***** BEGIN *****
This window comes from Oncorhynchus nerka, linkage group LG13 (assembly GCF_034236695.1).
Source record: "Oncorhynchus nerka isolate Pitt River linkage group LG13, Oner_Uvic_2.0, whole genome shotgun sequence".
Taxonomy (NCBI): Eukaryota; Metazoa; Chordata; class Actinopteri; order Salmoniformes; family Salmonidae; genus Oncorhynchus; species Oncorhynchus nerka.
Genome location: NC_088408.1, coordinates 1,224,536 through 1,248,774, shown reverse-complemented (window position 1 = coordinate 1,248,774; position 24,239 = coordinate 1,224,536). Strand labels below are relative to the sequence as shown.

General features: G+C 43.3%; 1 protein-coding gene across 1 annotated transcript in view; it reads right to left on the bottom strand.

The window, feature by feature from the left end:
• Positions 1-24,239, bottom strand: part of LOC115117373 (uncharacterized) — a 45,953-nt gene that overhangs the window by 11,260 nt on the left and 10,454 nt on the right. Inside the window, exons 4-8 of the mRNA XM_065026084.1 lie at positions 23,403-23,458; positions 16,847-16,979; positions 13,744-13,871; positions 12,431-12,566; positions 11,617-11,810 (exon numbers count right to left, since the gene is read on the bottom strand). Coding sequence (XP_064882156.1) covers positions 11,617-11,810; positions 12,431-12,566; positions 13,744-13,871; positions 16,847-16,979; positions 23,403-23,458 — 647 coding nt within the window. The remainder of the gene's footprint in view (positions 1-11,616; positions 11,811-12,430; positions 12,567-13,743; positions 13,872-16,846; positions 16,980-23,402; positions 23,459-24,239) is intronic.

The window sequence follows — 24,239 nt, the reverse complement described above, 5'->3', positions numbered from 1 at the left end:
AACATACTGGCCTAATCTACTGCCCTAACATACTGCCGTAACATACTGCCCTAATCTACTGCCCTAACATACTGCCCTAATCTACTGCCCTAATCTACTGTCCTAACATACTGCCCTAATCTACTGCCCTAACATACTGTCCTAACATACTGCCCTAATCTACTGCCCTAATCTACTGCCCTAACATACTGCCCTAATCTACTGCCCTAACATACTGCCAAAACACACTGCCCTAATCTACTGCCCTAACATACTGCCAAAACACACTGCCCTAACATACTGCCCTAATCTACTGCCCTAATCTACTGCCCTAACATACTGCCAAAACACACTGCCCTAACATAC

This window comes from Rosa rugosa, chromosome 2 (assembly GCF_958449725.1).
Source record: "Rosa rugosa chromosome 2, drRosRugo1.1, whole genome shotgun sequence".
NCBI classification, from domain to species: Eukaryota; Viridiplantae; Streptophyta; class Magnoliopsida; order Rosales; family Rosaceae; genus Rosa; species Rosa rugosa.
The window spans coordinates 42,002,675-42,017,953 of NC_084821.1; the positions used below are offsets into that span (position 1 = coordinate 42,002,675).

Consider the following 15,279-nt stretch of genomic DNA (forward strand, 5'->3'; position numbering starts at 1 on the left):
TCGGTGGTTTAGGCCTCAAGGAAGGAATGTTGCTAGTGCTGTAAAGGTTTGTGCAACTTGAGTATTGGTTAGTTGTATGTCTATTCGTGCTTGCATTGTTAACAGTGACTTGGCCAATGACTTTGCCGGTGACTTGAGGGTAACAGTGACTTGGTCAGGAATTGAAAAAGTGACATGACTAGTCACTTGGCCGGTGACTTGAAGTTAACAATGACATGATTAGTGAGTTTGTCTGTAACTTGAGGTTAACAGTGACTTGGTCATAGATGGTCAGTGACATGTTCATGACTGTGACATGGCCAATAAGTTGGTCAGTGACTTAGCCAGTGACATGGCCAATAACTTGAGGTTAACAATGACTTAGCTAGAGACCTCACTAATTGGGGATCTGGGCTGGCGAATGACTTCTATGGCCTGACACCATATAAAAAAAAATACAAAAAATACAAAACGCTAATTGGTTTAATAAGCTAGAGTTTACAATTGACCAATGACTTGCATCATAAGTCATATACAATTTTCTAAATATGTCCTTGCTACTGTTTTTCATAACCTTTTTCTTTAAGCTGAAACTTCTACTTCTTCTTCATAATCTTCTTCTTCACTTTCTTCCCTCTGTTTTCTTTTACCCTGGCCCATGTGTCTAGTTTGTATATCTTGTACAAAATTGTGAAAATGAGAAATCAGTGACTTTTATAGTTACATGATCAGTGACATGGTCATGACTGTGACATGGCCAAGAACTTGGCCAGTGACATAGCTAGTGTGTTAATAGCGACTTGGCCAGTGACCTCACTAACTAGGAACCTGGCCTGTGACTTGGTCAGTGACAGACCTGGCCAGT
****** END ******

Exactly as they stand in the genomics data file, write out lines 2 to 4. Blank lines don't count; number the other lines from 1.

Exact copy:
Source record: "Oncorhynchus nerka isolate Pitt River linkage group LG13, Oner_Uvic_2.0, whole genome shotgun sequence".
Taxonomy (NCBI): Eukaryota; Metazoa; Chordata; class Actinopteri; order Salmoniformes; family Salmonidae; genus Oncorhynchus; species Oncorhynchus nerka.
Genome location: NC_088408.1, coordinates 1,224,536 through 1,248,774, shown reverse-complemented (window position 1 = coordinate 1,248,774; position 24,239 = coordinate 1,224,536). Strand labels below are relative to the sequence as shown.